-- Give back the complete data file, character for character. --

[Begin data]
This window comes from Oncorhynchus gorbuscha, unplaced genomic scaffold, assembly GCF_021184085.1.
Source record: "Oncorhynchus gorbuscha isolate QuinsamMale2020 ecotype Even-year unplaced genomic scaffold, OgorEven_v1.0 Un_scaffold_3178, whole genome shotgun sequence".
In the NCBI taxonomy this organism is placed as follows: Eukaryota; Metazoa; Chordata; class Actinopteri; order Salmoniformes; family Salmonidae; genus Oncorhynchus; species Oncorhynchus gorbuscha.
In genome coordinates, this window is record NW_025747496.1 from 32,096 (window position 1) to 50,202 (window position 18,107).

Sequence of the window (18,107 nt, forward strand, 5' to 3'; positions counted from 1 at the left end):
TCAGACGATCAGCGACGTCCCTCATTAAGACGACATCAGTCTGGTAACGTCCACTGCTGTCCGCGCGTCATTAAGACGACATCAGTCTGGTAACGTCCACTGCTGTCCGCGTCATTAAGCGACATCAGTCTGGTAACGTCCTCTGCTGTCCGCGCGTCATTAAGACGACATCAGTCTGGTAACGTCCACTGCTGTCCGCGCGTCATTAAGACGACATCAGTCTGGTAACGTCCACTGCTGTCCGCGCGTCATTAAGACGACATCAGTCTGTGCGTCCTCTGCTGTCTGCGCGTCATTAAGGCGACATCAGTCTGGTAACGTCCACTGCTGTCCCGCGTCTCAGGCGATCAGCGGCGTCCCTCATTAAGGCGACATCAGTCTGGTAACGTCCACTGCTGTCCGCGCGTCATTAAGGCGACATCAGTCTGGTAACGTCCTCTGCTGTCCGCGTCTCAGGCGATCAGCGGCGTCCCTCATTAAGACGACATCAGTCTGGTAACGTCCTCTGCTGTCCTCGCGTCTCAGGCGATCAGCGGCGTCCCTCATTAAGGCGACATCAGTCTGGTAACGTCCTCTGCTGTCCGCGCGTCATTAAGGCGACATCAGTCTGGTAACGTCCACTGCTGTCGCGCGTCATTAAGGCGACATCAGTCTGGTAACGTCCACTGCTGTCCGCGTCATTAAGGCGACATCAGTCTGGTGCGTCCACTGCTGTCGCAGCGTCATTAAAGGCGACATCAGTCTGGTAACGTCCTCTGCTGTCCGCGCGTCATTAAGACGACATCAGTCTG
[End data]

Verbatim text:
This window comes from Oncorhynchus gorbuscha, unplaced genomic scaffold, assembly GCF_021184085.1.
Source record: "Oncorhynchus gorbuscha isolate QuinsamMale2020 ecotype Even-year unplaced genomic scaffold, OgorEven_v1.0 Un_scaffold_3178, whole genome shotgun sequence".
In the NCBI taxonomy this organism is placed as follows: Eukaryota; Metazoa; Chordata; class Actinopteri; order Salmoniformes; family Salmonidae; genus Oncorhynchus; species Oncorhynchus gorbuscha.
In genome coordinates, this window is record NW_025747496.1 from 32,096 (window position 1) to 50,202 (window position 18,107).

Sequence of the window (18,107 nt, forward strand, 5' to 3'; positions counted from 1 at the left end):
TCAGACGATCAGCGACGTCCCTCATTAAGACGACATCAGTCTGGTAACGTCCACTGCTGTCCGCGCGTCATTAAGACGACATCAGTCTGGTAACGTCCACTGCTGTCCGCGTCATTAAGCGACATCAGTCTGGTAACGTCCTCTGCTGTCCGCGCGTCATTAAGACGACATCAGTCTGGTAACGTCCACTGCTGTCCGCGCGTCATTAAGACGACATCAGTCTGGTAACGTCCACTGCTGTCCGCGCGTCATTAAGACGACATCAGTCTGTGCGTCCTCTGCTGTCTGCGCGTCATTAAGGCGACATCAGTCTGGTAACGTCCACTGCTGTCCCGCGTCTCAGGCGATCAGCGGCGTCCCTCATTAAGGCGACATCAGTCTGGTAACGTCCACTGCTGTCCGCGCGTCATTAAGGCGACATCAGTCTGGTAACGTCCTCTGCTGTCCGCGTCTCAGGCGATCAGCGGCGTCCCTCATTAAGACGACATCAGTCTGGTAACGTCCTCTGCTGTCCTCGCGTCTCAGGCGATCAGCGGCGTCCCTCATTAAGGCGACATCAGTCTGGTAACGTCCTCTGCTGTCCGCGCGTCATTAAGGCGACATCAGTCTGGTAACGTCCACTGCTGTCGCGCGTCATTAAGGCGACATCAGTCTGGTAACGTCCACTGCTGTCCGCGTCATTAAGGCGACATCAGTCTGGTGCGTCCACTGCTGTCGCAGCGTCATTAAAGGCGACATCAGTCTGGTAACGTCCTCTGCTGTCCGCGCGTCATTAAGACGACATCAGTCTG